SINGAPORE: The number of new drug abusers arrested in 2019 went up by about 8 per cent compared to the year before, the Central Narcotics Bureau (CNB) said on Thursday (Feb 6).
A total of 1,469 new drug abusers were arrested last year, up from 1,364 in 2018, said CNB, adding that 61 per cent of the new abusers arrested were under 30 years old.
The total number of drug abusers arrested also increased by 2.5 per cent to 3,524 in 2019 from 3,439 in the previous year.
"This was due to the increase in the number of new psychoactive substances (NPS) and methamphetamine abusers arrested," CNB said in its media release.
However, arrests of repeat drug abusers dropped slightly by 1 per cent to 2,055 in 2019 from 2,075 in the previous year.
CNB also noted that the number of Chinese drug abusers arrested went up by 9 per cent while the number of abusers in other ethnic groups did not change significantly.
The number of new Chinese abusers arrested jumped 23 per cent to 497 in 2019, from 404 in 2018.
Methamphetamine, heroin and NPS were the three most commonly abused drugs in 2019, said CNB, with 93 per cent of drug abusers abusing at least one of these three drugs.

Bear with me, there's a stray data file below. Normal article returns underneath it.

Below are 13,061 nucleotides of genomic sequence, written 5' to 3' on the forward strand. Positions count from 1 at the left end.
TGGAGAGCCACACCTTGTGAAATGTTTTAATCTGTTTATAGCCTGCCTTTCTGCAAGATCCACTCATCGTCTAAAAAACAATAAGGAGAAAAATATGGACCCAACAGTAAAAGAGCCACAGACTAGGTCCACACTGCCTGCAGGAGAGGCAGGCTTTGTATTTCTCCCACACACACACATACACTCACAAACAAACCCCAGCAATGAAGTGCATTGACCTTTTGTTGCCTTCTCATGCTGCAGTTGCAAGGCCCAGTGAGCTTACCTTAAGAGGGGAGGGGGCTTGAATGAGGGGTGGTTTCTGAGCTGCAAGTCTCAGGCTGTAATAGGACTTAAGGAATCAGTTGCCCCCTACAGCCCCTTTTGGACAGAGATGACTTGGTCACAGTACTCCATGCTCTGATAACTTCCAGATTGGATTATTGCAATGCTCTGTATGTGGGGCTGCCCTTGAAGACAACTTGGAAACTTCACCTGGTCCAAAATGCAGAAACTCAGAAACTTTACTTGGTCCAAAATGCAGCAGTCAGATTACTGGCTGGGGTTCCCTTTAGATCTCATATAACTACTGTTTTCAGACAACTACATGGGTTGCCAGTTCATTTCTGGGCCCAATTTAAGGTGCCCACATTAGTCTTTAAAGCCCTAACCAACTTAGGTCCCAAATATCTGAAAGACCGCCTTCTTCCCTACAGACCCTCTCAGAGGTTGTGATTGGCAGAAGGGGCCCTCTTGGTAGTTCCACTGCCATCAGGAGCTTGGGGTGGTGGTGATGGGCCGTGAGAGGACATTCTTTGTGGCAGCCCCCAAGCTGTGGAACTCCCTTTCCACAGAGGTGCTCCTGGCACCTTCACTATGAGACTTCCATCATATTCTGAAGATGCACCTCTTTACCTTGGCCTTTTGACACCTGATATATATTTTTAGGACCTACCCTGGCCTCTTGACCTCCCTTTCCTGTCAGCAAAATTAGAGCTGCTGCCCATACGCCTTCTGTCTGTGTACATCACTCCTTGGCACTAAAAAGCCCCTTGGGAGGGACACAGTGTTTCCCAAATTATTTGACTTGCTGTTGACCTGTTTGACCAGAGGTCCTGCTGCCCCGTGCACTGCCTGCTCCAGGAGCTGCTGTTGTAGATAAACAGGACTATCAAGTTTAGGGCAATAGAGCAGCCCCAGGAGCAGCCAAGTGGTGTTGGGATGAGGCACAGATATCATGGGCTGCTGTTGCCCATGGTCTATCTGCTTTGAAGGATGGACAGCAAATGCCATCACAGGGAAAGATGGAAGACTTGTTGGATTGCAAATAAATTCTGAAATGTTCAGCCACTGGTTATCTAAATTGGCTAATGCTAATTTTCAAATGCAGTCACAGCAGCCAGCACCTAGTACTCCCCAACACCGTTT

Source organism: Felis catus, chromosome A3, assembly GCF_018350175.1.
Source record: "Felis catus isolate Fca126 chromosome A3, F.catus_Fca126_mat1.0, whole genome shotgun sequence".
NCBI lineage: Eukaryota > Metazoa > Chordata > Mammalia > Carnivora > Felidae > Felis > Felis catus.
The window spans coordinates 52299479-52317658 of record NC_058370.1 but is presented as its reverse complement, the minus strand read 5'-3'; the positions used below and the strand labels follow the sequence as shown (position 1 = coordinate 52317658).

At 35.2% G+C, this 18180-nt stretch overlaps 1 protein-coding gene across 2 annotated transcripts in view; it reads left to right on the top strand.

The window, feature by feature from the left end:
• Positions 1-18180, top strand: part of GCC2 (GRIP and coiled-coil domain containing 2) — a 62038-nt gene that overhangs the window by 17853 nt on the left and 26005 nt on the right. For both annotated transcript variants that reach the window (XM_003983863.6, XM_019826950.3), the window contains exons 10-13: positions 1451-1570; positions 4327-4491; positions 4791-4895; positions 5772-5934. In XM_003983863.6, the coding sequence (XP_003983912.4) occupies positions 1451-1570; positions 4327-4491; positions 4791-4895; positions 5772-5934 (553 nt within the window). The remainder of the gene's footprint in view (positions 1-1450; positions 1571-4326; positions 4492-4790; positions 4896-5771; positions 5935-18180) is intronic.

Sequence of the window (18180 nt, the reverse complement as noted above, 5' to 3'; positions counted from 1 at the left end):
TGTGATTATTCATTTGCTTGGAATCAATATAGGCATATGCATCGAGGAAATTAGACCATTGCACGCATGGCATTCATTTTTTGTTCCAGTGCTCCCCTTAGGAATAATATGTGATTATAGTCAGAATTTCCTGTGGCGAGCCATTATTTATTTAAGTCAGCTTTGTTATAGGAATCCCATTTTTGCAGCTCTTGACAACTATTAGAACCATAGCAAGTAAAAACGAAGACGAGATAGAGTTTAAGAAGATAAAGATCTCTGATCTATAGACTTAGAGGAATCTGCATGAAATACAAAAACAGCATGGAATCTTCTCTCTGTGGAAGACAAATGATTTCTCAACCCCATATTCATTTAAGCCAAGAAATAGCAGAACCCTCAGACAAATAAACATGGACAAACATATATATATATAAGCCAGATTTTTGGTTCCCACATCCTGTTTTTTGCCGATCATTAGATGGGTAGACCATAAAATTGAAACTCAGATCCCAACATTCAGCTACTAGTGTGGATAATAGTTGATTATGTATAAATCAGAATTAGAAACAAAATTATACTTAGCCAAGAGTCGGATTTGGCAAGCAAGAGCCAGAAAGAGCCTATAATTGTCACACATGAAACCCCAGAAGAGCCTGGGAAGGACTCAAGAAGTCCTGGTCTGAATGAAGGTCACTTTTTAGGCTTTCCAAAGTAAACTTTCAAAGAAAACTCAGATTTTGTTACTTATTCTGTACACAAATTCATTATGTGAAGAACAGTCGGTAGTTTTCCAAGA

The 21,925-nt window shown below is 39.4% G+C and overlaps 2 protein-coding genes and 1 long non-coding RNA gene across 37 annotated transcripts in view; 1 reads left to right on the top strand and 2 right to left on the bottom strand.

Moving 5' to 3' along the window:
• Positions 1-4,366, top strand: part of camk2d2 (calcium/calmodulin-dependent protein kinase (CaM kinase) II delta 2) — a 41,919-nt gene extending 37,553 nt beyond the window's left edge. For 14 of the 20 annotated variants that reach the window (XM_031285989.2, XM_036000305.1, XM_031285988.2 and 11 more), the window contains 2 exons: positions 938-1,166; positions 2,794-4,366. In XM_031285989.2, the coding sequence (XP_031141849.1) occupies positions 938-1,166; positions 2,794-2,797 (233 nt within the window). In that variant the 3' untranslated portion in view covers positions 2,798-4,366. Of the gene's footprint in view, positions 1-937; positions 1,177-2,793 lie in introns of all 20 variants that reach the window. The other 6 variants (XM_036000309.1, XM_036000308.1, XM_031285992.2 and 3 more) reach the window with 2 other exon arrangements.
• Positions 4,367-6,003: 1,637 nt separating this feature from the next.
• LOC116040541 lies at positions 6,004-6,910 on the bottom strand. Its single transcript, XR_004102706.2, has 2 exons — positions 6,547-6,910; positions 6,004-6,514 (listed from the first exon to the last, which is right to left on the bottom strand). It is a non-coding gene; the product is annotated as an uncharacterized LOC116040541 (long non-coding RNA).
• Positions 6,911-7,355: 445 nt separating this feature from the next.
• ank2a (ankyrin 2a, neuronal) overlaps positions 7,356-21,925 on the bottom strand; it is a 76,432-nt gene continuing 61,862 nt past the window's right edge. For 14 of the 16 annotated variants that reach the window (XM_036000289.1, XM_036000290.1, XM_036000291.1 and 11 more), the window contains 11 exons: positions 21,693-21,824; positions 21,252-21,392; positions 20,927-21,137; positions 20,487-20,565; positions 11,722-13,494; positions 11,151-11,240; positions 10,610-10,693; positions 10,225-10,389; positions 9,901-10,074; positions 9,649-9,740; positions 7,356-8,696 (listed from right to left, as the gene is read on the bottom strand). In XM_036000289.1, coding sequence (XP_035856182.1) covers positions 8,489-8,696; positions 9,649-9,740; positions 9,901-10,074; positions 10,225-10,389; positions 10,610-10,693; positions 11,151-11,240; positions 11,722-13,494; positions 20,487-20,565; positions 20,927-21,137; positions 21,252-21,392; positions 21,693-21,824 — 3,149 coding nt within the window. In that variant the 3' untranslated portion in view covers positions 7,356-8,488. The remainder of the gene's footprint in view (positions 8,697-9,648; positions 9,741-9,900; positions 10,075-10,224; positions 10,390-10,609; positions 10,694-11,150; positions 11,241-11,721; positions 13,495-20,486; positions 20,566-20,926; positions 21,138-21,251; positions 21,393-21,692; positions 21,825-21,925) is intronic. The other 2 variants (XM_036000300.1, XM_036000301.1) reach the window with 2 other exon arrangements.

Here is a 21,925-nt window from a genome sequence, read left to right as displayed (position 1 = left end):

Methamphetamine abusers made up the largest proportion of all new abusers.
Last year, together with the police and immigration authorities, CNB conducted 17 island-wide operations targeting drug traffickers and abusers, as well as 1,434 operations at Singapore's checkpoints to intercept attempts to smuggle drugs into Singapore. It also carried out major operations which crippled 28 drug syndicates.
CNB said that the street value of all drugs seized in 2019 was approximately S$6.52 million.
There was a 35 per cent drop in seizures of heroin from around 58kg in 2018 to about 38kg in 2019. Cannabis seizures also decreased by 55 per cent to 28kg in 2019 from close to 62kg in the previous year.
The amount of crystalline methamphetamine, also known as "Ice", seized increased by 61 per cent to 31kg in 2019 from about 19kg in the previous year.
Touching on regional developments, CNB said that the increase in methamphetamine supply could have "adverse downstream implications on our drug situation".
"The push for drug liberalisation in some countries is a cause for concern," said CNB.
"We must also not underestimate the impact of social media and mass media in spreading misinformation that normalises drug use, especially among our young."
The 2019 World Drug Report by the United Nations Office on Drugs and Crime World reported that Southeast Asia (SEA) has "emerged as the world’s fastest growing methamphetamine market".
The illicit methamphetamine market in SEA and the wider Asia Pacific region is estimated to be worth between US$30.3 billion and US$61.4 billion annually, said the report.